The documentary film 'My Favorite Child' by Roger M. Richards is the story of Dwight Core, Jr. and his family.
A home movie shot decades ago by his father Dwight Core, Sr., portrays the love a boy with Down syndrome shares with his four sisters, but also a heartache common to the era's disabled: leaving home for an institution.
The little boy, Dwight Core, Jr., grew into a tall, 48-year-old man who enjoyed coloring and watching television in the living room of the Ocean View section of Norfolk, Virginia home he shared with one of his sisters, Cindy Klingler.
The old film might all still be sitting in a dusty box somewhere if not for Dwight Sr.'s grandson, George Ingmire. In 1995, he started rummaging through a tangle of film spools he inherited after his grandfather's death.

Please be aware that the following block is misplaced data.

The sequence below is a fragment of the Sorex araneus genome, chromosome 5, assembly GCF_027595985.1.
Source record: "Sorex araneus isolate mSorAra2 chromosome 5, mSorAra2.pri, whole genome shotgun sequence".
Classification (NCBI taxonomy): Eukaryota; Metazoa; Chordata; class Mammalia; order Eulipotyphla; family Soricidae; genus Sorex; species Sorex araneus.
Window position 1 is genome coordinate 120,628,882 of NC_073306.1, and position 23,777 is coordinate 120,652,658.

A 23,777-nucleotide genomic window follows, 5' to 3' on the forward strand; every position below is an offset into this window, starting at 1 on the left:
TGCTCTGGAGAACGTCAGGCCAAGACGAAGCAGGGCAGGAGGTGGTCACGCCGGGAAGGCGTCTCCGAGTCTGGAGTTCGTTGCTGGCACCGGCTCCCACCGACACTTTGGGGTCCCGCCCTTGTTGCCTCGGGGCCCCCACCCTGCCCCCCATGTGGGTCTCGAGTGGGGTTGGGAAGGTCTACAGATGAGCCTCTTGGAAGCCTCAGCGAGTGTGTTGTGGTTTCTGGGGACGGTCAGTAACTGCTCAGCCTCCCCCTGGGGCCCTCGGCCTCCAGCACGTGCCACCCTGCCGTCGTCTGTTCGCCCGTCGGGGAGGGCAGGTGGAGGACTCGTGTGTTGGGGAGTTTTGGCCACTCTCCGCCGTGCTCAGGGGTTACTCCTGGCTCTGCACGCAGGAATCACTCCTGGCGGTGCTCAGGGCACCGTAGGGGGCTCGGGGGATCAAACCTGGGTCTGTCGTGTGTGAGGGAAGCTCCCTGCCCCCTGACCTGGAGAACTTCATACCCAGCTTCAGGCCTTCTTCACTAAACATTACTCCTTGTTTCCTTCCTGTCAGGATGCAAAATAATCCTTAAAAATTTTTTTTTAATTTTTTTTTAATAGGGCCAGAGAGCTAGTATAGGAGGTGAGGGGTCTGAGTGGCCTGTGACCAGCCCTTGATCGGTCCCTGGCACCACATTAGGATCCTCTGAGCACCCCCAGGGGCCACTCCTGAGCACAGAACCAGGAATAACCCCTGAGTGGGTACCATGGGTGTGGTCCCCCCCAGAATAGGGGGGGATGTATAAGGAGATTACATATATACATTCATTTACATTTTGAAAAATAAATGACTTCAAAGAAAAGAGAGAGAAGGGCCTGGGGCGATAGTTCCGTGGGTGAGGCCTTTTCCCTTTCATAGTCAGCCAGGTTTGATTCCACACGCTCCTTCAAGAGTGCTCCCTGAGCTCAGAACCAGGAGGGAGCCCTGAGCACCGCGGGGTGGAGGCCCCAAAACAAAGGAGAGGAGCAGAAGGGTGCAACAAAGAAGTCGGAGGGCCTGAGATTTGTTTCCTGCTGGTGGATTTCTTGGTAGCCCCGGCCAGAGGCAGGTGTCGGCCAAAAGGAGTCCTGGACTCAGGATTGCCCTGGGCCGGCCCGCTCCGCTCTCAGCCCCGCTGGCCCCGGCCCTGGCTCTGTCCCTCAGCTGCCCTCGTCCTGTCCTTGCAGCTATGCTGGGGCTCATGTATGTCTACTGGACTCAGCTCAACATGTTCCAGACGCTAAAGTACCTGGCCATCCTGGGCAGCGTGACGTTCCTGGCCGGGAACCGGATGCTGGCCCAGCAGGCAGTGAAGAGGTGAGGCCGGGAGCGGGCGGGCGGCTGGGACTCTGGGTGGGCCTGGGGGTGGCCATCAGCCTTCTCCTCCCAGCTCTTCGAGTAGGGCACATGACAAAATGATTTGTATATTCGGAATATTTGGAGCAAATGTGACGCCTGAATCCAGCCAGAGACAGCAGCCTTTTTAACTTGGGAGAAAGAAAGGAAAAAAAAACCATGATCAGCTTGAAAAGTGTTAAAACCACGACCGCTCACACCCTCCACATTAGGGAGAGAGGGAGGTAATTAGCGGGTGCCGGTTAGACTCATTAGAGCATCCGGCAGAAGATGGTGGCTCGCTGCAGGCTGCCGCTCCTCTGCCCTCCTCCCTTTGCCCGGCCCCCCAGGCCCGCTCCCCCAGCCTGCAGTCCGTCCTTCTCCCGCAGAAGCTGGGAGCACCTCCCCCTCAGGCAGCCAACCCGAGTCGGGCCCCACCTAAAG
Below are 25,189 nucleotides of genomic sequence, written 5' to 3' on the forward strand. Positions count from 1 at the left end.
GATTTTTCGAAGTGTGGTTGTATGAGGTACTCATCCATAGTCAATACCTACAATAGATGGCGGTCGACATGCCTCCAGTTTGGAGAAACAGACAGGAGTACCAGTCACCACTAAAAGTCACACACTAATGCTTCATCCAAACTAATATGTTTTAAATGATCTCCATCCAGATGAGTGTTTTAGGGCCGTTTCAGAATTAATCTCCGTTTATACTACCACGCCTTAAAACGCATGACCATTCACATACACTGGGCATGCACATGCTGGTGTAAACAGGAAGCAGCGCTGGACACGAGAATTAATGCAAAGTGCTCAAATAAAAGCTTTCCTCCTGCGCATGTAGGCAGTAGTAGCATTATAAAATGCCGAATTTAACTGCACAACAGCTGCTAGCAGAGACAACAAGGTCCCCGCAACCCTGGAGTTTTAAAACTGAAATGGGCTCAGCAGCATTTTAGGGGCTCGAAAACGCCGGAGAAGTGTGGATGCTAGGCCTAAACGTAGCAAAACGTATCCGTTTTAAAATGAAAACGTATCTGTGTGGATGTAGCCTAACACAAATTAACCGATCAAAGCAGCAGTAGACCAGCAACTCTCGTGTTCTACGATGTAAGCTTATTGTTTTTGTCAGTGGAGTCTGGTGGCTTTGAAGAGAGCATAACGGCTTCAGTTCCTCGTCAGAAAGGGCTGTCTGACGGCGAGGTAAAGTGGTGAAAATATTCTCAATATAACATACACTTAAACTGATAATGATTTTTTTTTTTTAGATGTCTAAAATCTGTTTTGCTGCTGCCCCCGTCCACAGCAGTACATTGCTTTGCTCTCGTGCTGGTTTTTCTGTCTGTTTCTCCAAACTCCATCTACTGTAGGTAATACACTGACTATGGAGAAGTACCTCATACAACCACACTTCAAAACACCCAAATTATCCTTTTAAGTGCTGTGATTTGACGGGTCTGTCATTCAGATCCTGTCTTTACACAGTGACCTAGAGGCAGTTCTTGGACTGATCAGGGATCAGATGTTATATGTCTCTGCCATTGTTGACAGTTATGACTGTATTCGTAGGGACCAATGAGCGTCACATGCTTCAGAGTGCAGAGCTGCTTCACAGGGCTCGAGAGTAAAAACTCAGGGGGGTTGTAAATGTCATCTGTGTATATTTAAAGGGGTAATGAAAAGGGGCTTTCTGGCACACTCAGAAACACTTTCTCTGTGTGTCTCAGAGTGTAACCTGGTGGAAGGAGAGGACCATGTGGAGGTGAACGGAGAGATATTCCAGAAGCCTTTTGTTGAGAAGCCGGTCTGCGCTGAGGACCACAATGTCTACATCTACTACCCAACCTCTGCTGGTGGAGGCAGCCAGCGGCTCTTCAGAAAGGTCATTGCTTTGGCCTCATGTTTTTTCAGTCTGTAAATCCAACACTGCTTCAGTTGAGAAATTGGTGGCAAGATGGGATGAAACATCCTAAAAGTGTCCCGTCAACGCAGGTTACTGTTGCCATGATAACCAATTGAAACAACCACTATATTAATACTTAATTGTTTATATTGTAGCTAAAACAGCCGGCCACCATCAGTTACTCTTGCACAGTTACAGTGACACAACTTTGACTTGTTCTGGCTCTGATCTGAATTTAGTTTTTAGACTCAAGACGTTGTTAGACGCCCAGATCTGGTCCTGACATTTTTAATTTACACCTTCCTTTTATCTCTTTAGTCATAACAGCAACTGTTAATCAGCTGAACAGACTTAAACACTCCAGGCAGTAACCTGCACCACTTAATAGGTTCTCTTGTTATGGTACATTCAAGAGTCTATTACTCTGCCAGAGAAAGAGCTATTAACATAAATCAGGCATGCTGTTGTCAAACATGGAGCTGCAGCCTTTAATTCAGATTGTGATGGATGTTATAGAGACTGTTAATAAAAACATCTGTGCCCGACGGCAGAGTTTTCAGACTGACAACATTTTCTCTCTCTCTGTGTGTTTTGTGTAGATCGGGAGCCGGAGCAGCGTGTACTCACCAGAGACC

Instead, an unexpected audio tape caught his attention. On it, his grandfather's voice is telling a story. Trying to explain. Describing his son, Dwight Core Jr., Ingmire's uncle.
Ingmire pulled film strips from the box, held them up to a lamp and soon found footage of a boy with a buzz haircut that seemed to go with his grandfather's audio tape. Then images of four other children: the sisters to the boy, one of them Ingmire's mother. He began piecing the film and the words together.In December 2006, decades after filmmaker Dwight Core, Sr. shot the first frame, the film about his son, entitled "Think of Me First as a Person", won a special honor: one of only a handful of amateur movies accepted into the Library of Congress.
In 2007, filmmaker Roger M. Richards brought the story of Dwight Core, Jr. to the present, documenting him as a grown man and the continuing love and devotion of his sisters to their brother.
In October 2008, Dwight Core, Jr. passed away.